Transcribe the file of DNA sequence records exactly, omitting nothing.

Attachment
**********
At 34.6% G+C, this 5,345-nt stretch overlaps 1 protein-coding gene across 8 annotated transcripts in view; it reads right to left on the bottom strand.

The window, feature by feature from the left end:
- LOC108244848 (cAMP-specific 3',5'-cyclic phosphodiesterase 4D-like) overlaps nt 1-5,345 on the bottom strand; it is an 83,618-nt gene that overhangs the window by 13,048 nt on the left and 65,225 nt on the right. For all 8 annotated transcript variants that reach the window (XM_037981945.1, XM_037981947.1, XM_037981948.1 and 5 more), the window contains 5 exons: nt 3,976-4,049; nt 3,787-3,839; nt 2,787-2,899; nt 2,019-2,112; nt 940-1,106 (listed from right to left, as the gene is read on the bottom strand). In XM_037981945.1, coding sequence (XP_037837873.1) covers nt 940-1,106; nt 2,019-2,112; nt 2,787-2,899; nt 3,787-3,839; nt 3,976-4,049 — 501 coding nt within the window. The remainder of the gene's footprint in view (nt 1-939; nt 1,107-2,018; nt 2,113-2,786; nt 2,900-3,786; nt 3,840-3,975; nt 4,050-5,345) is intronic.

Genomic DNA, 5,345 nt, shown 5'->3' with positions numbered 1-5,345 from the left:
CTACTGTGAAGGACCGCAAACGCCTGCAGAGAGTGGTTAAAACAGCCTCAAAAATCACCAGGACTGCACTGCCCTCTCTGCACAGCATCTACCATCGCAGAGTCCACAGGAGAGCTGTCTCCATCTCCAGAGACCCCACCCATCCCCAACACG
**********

At 34.6% G+C, this 5,345-nt stretch overlaps 1 protein-coding gene across 8 annotated transcripts in view; it reads right to left on the bottom strand.

The window, feature by feature from the left end:
- LOC108244848 (cAMP-specific 3',5'-cyclic phosphodiesterase 4D-like) overlaps nt 1-5,345 on the bottom strand; it is an 83,618-nt gene that overhangs the window by 13,048 nt on the left and 65,225 nt on the right. For all 8 annotated transcript variants that reach the window (XM_037981945.1, XM_037981947.1, XM_037981948.1 and 5 more), the window contains 5 exons: nt 3,976-4,049; nt 3,787-3,839; nt 2,787-2,899; nt 2,019-2,112; nt 940-1,106 (listed from right to left, as the gene is read on the bottom strand). In XM_037981945.1, coding sequence (XP_037837873.1) covers nt 940-1,106; nt 2,019-2,112; nt 2,787-2,899; nt 3,787-3,839; nt 3,976-4,049 — 501 coding nt within the window. The remainder of the gene's footprint in view (nt 1-939; nt 1,107-2,018; nt 2,113-2,786; nt 2,900-3,786; nt 3,840-3,975; nt 4,050-5,345) is intronic.

Genomic DNA, 5,345 nt, shown 5'->3' with positions numbered 1-5,345 from the left:
CTACTGTGAAGGACCGCAAACGCCTGCAGAGAGTGGTTAAAACAGCCTCAAAAATCACCAGGACTGCACTGCCCTCTCTGCACAGCATCTACCATCGCAGAGTCCACAGGAGAGCTGTCTCCATCTCCAGAGACCCCACCCATCCCCAACACG